Bipolar disorder (BP) is highly comorbid with obesity, however, little is known about how BP might be associated with bariatric surgery outcomes.
In this retrospective clinical cohort study, 1034 patients completed a psychological evaluation, and screening positive for possible BP was defined as a score ≥7 and moderate disability on the Mood Disorders Questionnaire. Food addiction (FA), subthreshold binge eating disorder (BED), and illegal drug use were also assessed using standardized questionnaires.
The 54 (5.2%) patients screening positive for BP were less likely to have bariatric surgery compared to 980 (94.8%) patients who screened negative for BP (5 patients or 9.3% vs 273 patients, or 27.9%). Patients with possible BP also had significantly higher prevalence of FA (37% vs 13.2%), subthreshold BED (29.6% vs 8.3%) and illegal drug use (7.4% vs 2.1%).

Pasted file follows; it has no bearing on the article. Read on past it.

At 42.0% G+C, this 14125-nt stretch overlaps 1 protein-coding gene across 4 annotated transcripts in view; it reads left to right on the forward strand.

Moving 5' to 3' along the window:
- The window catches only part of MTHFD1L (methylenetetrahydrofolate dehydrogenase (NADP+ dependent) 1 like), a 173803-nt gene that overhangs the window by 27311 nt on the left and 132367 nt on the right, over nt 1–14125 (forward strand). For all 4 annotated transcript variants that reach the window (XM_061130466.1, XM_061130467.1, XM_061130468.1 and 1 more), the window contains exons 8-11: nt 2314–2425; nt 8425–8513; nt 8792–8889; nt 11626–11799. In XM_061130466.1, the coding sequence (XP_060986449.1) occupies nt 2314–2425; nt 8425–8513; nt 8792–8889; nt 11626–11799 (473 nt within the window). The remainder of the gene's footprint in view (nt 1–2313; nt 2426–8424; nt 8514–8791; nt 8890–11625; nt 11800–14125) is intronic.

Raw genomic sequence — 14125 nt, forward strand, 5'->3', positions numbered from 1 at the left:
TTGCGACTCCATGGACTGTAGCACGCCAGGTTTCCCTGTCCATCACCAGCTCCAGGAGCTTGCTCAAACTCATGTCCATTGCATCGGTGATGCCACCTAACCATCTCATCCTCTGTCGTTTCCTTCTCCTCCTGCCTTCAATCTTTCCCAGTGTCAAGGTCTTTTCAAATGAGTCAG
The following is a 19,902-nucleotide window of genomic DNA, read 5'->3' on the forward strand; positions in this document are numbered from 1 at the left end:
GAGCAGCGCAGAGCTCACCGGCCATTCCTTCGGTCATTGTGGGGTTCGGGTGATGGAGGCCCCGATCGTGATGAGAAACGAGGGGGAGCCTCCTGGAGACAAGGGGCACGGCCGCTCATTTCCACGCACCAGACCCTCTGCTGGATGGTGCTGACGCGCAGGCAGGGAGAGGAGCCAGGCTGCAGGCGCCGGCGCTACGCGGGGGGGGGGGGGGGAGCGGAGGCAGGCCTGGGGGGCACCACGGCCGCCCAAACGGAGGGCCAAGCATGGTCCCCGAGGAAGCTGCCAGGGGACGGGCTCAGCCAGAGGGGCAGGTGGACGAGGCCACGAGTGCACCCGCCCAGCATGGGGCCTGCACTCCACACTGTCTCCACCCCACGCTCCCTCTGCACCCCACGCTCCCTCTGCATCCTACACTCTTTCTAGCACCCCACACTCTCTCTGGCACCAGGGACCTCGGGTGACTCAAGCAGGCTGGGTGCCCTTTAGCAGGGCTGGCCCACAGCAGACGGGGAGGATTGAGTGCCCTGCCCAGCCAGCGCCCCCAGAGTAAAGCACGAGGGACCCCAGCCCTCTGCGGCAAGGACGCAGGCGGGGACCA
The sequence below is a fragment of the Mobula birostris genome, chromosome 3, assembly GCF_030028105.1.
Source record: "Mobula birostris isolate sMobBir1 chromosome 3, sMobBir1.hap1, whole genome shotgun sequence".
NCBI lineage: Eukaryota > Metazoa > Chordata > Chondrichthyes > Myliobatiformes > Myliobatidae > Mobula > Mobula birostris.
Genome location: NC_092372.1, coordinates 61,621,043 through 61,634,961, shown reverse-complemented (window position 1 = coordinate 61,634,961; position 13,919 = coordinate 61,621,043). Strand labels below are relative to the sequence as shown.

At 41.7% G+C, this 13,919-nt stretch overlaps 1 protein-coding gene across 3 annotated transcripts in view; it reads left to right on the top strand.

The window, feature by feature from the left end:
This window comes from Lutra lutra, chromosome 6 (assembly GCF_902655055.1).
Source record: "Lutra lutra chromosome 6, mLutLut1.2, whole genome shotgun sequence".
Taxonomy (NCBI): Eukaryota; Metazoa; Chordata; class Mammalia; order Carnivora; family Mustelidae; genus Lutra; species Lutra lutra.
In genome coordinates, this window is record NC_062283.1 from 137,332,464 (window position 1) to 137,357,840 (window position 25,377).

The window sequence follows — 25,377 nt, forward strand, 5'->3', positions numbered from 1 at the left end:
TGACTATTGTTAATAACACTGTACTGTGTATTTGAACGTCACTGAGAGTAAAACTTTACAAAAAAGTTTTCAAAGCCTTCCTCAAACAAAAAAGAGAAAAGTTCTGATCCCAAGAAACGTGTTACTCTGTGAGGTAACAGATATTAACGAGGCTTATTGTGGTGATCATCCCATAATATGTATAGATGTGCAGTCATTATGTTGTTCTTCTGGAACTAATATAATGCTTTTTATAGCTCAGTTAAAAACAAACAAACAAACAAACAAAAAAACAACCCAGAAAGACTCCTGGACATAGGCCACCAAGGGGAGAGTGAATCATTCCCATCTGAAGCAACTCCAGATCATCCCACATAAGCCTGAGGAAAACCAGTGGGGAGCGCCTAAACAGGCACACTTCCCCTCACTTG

In this retrospective clinical cohort study, patients who screened positive for BP had a higher prevalence of food addiction, subthreshold binge eating disorder and recent illegal drug use. They also demonstrated lower completion rates for having bariatric surgery. Clearly, more needs to be learned about how to help patients with symptoms of bipolar disorder manage their obesity and behavioral challenges.
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